The HIT Team's star recruit

Posted on Tuesday 5th February 2013

Lt. Roxanne Heaton, Royal NavyLt Roxanne Heaton’s day job is Synthetic Training Lead in a Royal Navy Technology Based Training Unit. In layman’s terms, Roxanne provides advice and consultancy on emerging synthetic technologies across the Royal Navy (including the Royal Marines.) This means acting as a principal consultant for the research and development of technology-based training solutions in order to meet the requirements of the versatile maritime force which is the Royal Navy.

Before joining the training unit, Roxanne has held various positions within the Navy, including Education Officer on deployed ships, an Aide de Camp for the Defence Attaché to Iraq, and a Marine Engineering Instructor aboard the HMS Sultan.

So it is not surprising that Roxanne has decided to do her PhD study here in Birmingham, as part of Professor Bob Stone’s Human Interfaces Technologies (HIT) Team. This team works closely with the military, and has a number of exciting new technologies which are currently being trialled and used across the Services. Roxanne’s decision to come here will further strengthen those ties, and her experiences and skills will be a valuable addition to the team.

We’re delighted that Lt Heaton has decided to come to Birmingham to study for her PhD, and with the Human Interface Technologies Team in particular. During our defence research projects over the past decade, we’ve had excellent relationships with the Royal Navy, including the Technology-Based Training Unit at HMS Collingwood, where some of our simulation software has actually been installed to train RN Officers-of-the-Watch in “Rules of the Road” procedures. Lt Heaton’s interests in topics such as Augmented Reality, games-based simulation, interactive technologies and the pros and cons of “live” vs. “virtual” training gel exactly with those of our research team. Her husband, Sean, is an RN clearance diver and has also been of great help to our School, diving with his colleagues on the wreck of the ex-HMS Scylla over the summer to obtain images and video footage to help us plan for this year’s BEng student remotely operated submersible project.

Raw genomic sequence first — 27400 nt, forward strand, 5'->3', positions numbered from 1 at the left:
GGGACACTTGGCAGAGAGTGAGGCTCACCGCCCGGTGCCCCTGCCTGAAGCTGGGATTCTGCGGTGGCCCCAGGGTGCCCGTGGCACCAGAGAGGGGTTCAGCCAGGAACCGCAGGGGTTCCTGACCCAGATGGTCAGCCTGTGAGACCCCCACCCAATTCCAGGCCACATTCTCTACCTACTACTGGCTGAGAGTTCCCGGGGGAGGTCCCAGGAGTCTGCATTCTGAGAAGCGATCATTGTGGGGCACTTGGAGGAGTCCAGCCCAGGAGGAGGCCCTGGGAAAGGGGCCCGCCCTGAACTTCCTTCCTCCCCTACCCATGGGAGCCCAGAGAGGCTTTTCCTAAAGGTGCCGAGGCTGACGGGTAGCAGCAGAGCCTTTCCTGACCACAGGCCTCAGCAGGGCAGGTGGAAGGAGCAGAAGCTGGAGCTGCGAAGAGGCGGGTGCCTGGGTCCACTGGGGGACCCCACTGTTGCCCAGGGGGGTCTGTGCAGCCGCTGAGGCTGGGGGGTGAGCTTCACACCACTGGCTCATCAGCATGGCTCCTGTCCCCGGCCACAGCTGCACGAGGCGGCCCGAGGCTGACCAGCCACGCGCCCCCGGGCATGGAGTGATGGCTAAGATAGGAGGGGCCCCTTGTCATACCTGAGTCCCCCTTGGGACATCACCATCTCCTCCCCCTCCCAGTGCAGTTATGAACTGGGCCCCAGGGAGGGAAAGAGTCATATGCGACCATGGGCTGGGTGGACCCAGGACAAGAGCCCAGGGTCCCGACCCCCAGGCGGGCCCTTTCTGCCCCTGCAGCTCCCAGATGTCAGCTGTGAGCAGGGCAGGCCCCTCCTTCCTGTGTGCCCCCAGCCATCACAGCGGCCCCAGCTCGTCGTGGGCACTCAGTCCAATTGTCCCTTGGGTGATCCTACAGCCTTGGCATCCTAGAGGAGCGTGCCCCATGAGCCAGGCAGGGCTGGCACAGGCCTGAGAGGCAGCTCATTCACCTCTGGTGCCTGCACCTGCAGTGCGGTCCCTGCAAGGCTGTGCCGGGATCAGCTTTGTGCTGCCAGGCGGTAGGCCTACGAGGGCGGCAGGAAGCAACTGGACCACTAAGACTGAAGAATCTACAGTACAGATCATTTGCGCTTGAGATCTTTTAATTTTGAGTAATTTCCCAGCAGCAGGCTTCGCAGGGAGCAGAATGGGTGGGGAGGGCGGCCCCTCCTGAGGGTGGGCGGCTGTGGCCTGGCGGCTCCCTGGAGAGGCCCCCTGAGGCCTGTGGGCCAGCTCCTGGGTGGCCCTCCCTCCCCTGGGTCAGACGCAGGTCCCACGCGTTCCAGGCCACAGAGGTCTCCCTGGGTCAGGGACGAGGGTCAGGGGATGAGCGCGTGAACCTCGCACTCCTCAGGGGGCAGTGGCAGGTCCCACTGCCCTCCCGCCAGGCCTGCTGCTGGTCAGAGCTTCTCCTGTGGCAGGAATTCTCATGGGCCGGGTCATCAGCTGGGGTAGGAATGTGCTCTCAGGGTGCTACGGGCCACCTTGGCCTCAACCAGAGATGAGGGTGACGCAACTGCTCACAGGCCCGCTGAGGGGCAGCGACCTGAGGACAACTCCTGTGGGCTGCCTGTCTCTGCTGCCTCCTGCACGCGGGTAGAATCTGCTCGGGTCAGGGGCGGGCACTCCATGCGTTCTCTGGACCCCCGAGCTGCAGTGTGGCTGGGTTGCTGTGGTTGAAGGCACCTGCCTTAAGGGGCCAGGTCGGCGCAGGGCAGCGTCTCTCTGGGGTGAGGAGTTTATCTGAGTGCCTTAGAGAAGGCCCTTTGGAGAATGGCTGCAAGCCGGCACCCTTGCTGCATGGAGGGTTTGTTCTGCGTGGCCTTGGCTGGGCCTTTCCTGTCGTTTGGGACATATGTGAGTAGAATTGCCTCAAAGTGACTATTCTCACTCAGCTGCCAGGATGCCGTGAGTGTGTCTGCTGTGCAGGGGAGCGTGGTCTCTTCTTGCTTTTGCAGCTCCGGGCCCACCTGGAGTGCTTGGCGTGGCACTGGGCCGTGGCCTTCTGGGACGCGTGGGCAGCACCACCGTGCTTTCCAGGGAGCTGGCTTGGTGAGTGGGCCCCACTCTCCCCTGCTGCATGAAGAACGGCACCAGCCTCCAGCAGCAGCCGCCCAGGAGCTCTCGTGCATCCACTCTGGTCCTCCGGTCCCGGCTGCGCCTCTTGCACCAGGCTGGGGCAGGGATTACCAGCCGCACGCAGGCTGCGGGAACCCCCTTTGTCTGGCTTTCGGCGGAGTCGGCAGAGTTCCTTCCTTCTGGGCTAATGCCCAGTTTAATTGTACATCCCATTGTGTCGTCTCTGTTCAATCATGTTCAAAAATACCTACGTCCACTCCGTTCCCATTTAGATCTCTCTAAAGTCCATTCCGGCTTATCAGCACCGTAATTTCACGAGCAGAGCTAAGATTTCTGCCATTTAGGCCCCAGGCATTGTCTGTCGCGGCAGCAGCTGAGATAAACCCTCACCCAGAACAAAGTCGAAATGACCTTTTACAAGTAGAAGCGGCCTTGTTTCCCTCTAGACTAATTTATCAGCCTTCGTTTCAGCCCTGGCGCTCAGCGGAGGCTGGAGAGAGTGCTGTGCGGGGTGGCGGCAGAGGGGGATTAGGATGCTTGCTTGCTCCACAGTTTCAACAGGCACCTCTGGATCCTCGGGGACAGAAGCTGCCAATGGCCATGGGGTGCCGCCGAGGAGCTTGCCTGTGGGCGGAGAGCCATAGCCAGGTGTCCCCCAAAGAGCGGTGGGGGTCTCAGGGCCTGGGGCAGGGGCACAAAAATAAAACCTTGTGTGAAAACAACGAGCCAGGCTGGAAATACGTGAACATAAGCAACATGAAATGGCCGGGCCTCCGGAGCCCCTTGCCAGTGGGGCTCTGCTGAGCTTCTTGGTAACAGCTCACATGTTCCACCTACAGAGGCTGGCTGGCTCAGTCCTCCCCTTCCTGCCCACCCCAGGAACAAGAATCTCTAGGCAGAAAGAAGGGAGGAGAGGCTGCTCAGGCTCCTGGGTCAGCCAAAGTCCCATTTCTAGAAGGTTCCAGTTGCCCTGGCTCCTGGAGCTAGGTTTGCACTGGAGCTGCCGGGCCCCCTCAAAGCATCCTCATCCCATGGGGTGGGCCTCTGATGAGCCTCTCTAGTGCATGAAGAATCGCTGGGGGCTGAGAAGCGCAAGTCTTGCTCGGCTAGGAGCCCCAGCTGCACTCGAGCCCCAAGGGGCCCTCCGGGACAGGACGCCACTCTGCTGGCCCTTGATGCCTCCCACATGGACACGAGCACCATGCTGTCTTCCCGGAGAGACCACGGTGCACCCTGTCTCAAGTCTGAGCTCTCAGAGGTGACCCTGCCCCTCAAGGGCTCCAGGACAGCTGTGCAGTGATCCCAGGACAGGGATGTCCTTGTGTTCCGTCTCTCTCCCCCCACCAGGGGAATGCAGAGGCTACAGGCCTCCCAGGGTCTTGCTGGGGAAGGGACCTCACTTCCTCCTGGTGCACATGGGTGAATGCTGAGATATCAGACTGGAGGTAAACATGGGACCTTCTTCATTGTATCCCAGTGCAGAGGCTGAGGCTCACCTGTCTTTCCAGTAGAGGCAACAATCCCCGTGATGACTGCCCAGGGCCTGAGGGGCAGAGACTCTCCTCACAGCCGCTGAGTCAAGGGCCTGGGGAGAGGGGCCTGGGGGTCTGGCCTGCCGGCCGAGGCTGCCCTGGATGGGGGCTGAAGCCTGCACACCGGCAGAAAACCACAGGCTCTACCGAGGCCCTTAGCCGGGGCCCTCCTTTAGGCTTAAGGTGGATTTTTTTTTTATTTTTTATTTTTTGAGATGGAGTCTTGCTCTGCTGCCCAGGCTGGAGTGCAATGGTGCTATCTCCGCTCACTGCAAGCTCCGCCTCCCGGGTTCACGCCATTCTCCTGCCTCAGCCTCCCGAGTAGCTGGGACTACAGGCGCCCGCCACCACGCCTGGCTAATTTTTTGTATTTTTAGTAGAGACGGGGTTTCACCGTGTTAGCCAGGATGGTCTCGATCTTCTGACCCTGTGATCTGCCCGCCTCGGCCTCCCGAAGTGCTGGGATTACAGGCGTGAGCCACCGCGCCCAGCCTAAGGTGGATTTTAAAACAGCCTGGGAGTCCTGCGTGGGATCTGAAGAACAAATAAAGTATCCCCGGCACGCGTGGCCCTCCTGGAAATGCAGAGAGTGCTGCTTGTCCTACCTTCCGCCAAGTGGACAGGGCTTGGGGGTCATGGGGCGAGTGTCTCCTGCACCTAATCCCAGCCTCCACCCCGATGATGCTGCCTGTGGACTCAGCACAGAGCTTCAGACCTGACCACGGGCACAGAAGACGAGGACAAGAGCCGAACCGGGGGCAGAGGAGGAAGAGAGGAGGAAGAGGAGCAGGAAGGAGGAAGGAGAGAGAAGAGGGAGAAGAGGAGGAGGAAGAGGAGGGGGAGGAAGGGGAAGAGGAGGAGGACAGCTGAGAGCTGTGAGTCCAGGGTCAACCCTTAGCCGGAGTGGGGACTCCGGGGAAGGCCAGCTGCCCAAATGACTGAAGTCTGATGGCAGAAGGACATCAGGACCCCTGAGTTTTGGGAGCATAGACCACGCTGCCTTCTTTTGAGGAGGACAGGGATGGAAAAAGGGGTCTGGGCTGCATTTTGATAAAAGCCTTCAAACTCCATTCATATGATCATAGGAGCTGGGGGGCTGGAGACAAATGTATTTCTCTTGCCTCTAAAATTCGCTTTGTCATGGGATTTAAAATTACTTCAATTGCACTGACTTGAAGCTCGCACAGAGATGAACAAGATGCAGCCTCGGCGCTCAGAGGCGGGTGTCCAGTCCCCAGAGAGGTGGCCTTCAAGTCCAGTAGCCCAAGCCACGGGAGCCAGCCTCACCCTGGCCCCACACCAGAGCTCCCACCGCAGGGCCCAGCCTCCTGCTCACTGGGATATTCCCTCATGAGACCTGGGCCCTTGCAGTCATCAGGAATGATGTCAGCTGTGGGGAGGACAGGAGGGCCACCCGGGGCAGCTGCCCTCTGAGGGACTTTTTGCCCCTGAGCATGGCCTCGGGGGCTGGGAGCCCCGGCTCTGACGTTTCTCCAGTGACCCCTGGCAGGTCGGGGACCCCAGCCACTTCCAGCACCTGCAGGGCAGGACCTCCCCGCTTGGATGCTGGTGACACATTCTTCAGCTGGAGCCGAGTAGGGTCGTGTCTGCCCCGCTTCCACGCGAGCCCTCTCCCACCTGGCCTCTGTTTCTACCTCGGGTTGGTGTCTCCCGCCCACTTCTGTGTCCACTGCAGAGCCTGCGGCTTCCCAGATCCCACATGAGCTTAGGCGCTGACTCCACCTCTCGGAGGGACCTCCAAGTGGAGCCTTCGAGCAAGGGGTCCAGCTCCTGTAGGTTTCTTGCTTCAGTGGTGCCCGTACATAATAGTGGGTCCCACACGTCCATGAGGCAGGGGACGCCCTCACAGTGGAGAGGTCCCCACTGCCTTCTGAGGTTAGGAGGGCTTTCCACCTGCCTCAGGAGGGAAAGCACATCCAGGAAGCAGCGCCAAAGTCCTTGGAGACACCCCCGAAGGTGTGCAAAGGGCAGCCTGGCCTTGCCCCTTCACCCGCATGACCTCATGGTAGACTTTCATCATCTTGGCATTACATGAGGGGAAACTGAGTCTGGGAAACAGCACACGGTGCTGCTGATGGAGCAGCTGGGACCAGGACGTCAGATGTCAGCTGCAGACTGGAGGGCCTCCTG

Professor Bob Stone

Read this fascinating interview with Roxanne, as she tells what she will be studying, why she chose Birmingham, and how her work with the HIT Team will benefit her, and ultimately the men and women putting their lives on the line.

Tell us about what you will be studying?

I’ve applied to study a part-time PhD with the HIT Team within the School of EECE. The area of study will involve researching synthetic training options for the Royal Navy—essentially following on from a Postgraduate MSc I recently completed in Defence Simulation and Modelling.

Why did you choose Birmingham?

The spectrum of Virtual Reality and the associated Human Factors considerations interested me throughout my MSc, culminating in the subject of my thesis. I investigated Augmented Reality as a potential training solution for the Royal Navy and through this research I read many articles and research papers by Professor Bob Stone and his team, both through the University of Birmingham and particularly during his role as the Research Director of the Human Factors Integration Defence Technology Centre.